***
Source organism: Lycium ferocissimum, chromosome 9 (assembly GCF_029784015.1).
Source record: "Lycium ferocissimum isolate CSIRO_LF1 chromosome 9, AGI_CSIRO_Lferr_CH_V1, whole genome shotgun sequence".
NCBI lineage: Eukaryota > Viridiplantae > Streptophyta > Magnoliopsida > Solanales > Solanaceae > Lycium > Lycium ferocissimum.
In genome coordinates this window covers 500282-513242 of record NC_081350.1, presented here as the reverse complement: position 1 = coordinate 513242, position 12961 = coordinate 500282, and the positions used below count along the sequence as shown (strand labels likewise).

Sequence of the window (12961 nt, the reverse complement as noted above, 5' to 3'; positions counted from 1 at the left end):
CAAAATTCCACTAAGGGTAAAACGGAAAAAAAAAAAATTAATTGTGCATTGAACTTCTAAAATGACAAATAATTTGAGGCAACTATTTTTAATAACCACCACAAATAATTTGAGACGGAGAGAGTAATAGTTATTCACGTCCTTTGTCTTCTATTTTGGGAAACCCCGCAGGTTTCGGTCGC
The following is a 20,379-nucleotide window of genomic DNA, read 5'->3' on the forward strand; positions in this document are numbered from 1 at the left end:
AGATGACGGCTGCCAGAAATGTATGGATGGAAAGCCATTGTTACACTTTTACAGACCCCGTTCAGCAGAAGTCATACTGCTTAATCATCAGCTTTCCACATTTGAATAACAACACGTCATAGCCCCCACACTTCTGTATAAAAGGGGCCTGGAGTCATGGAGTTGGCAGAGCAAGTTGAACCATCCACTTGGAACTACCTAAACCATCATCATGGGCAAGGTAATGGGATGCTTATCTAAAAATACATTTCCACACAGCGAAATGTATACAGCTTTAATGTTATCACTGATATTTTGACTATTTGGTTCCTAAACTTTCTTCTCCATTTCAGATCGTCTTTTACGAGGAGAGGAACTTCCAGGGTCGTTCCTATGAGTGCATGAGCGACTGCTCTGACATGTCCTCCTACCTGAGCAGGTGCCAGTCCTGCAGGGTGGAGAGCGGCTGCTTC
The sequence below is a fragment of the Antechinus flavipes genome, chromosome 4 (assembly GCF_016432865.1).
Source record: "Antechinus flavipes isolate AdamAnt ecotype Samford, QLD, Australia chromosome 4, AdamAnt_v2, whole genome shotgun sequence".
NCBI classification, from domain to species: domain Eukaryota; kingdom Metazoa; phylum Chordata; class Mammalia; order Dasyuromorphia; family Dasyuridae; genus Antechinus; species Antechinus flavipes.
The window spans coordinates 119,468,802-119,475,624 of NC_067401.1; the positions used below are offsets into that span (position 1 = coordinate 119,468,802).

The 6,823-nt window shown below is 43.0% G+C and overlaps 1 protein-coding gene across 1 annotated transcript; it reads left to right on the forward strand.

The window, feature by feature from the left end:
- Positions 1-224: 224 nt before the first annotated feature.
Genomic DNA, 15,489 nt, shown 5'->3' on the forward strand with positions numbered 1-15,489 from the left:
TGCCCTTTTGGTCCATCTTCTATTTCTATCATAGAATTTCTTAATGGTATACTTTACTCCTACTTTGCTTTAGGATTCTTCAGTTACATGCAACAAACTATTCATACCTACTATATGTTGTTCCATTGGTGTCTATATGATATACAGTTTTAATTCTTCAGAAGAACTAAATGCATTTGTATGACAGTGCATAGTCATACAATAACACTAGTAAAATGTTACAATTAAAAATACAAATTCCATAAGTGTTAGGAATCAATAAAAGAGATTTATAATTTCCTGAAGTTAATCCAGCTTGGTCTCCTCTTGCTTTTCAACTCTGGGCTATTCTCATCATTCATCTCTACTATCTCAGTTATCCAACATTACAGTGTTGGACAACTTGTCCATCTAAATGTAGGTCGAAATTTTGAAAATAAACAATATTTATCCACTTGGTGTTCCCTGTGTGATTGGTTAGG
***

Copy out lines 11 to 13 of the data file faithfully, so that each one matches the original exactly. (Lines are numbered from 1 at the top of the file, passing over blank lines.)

NCBI classification, from domain to species: domain Eukaryota; kingdom Metazoa; phylum Chordata; class Mammalia; order Dasyuromorphia; family Dasyuridae; genus Antechinus; species Antechinus flavipes.
The window spans coordinates 119,468,802-119,475,624 of NC_067401.1; the positions used below are offsets into that span (position 1 = coordinate 119,468,802).

The 6,823-nt window shown below is 43.0% G+C and overlaps 1 protein-coding gene across 1 annotated transcript; it reads left to right on the forward strand.